MYTH: Our district has a gifted educational program; we have advanced placement courses.
TRUTH: Gifted education tends to be a very misunderstood fraction of our academic system. True gifted education does not require only advanced material or a simple increase in knowledge base. A gifted brain does not grow connections in just one direction or on one plane. Ideas jet out in several dimensions, making true gifted education difficult to provide, but also necessary. All directions of thought should be encouraged, corralled and pruned to produce the best outcomes for students. In 2012, the
excellent article titled, “Learning Characteristics of Gifted Students: Implications for Instruction and Guidance.”
As the title suggests, it provides a clear and concise list of characteristics
likely to be found in a gifted learner. Compared
to their typical peers, gifted students tend to have the following advanced
- Recognize the problem to be solved
- Readily and spontaneously generate a series of steps to a solution
- Set priorities for the direction to take in solving a problem (working with a plan)
- Select representation of information more like an expert would
- Decide which resources to allocate to a problem solving task
- Monitor solutions systematically, rather than guessing
- Execute analogical thinking
- Execute problems dealing with memory and attention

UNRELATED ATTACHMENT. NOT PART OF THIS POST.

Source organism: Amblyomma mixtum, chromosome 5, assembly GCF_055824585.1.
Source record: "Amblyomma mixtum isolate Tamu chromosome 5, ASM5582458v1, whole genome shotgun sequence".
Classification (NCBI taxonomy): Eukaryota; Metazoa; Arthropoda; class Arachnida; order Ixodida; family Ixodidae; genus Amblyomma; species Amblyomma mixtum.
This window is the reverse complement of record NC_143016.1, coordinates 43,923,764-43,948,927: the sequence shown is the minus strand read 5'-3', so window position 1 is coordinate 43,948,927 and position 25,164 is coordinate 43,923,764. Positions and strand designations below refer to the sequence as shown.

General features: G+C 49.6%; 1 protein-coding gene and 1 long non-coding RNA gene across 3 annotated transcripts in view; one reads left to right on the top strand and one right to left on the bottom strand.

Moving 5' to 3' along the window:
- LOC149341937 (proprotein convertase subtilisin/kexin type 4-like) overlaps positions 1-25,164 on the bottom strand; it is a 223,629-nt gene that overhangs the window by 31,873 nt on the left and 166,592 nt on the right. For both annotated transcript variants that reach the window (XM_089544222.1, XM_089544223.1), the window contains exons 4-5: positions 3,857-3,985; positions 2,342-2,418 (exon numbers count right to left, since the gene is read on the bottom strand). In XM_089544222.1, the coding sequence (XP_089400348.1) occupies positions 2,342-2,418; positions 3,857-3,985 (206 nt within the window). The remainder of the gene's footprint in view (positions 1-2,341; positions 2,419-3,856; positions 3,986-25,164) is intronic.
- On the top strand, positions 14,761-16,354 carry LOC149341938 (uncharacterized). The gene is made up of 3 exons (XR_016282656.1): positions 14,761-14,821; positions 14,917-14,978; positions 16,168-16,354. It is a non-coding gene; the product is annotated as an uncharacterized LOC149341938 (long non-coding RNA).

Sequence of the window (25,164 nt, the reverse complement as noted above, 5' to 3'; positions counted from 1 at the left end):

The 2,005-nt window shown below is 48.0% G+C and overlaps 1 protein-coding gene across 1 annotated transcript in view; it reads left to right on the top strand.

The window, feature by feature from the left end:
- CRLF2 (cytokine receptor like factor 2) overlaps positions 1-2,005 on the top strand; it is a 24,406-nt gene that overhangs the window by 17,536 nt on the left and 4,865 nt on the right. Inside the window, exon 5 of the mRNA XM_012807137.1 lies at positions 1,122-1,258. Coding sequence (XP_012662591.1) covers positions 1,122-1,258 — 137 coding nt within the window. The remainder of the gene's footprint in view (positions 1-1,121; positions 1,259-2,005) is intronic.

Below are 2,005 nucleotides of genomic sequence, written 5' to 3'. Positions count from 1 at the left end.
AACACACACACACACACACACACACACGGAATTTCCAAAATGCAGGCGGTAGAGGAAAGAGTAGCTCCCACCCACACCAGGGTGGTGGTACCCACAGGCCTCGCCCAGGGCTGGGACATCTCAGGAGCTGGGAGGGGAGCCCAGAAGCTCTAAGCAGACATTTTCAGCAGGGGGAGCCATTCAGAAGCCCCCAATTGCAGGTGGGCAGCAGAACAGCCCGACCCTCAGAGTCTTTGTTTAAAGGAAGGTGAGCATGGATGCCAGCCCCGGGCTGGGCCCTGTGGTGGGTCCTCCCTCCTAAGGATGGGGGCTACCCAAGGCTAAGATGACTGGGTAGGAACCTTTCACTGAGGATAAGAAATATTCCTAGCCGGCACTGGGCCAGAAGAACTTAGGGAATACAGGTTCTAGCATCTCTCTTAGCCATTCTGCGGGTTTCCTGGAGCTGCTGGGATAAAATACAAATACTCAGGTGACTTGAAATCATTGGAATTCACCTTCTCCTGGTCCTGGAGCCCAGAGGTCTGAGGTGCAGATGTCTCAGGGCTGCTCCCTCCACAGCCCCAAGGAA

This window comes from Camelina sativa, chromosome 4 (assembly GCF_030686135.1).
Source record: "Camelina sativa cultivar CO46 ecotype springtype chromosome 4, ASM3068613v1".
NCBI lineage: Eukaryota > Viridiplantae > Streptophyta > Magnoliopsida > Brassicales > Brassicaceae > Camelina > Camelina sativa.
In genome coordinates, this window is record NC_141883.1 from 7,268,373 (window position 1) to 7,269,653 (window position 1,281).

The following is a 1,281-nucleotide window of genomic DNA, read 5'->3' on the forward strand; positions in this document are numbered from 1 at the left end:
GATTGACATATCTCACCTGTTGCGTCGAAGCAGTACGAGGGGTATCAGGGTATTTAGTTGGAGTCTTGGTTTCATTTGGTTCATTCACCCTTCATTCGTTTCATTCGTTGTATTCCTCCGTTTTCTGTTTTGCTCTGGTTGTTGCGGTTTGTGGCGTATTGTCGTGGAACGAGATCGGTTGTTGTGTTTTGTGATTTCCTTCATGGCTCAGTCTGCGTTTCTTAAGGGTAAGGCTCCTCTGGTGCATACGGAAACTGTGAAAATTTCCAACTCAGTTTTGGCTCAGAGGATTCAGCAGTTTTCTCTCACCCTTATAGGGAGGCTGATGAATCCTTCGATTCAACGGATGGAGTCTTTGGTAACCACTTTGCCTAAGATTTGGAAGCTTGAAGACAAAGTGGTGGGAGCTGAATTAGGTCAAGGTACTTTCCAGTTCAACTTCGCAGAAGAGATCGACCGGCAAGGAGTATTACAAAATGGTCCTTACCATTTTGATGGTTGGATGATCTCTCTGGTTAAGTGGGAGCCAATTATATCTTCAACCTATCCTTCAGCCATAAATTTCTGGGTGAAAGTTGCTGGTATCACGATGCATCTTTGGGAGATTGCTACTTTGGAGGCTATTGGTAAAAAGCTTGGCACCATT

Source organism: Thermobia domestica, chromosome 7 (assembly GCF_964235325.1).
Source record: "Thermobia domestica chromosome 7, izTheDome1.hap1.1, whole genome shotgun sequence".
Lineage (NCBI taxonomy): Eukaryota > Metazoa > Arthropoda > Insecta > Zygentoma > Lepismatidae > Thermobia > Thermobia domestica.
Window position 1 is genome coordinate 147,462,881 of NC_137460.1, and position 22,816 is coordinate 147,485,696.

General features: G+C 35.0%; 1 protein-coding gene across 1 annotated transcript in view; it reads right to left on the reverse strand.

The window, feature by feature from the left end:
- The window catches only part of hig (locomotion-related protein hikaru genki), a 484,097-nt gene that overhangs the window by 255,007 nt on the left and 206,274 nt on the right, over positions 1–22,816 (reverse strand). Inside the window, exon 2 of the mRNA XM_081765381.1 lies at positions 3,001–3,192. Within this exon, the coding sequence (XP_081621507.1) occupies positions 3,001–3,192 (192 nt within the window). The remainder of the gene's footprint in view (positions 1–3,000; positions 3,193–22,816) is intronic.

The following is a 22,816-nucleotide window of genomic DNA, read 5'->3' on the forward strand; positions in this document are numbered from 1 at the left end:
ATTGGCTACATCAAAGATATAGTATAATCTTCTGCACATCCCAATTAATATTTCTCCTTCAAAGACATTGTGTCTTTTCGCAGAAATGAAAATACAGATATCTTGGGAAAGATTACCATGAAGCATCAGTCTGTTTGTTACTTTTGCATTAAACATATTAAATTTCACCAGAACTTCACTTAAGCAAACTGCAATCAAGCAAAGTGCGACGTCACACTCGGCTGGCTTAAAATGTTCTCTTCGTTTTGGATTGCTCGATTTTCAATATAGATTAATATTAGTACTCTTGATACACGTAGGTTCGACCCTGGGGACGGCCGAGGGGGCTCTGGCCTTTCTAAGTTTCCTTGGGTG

- Organize and use prior knowledge
- Use regulatory (metacognitive) processes (Yewchuck, 2012)
These characteristics, among others, create several potential challenges for teachers in the regular classroom setting. The article highlighted several areas of strength found in gifted students and the corresponding challenges likely to occur within a typical classroom model. These highlights are taken directly from the article mentioned above.
- Has advanced vocabulary for age or grade; uses words easily and accurately; language characterized by fluency and elaboration; reads independently a great deal; enjoys difficult reading material.
- The educational needs of verbally proficient students include sharing ideas verbally in depth, using and exploring increasingly difficult vocabulary and concepts, working with advanced reading materials and working with intellectual peers.
- Possible problems include difficulty restraining desire to talk and developing listening skills and habits, dominating classroom discussion, using verbalism to avoid difficult thinking tasks, and being perceived as a "show off” by classroom peers.
- Ability to abstract, conceptualize and synthesize; can see similarities, patterns and differences; can generalize from one situation to another; finds pleasure in intellectual activity.
- In the classroom the gifted student needs exposure to a variety of materials and concepts, opportunities to pursue multi-disciplinary topics and themes ("big ideas") in depth, and access to a challenging and varied curriculum at many levels.
- Possible problems include boredom with classroom instruction, unresponsiveness to traditional teaching methods, being judged as "lazy" and "unmotivated" by the teacher, and considered too serious by peers.
· Knows a great deal about a variety of topics; has quicker mastery and recall of factual information than other children of the same age; interested in "adult" topics such as religion, race relations, peace and disarmament, politics, the environment.
· Instructional classroom needs include early instruction of basic skills with minimum of repetition and drill, and exposure to new and challenging information about cultural, economic, environmental, political and educational issues.
· Possible problems include rebellion at having to work below one's level of competence, development of poor work habits because of lack of challenge, peer resentment of skills and achievement.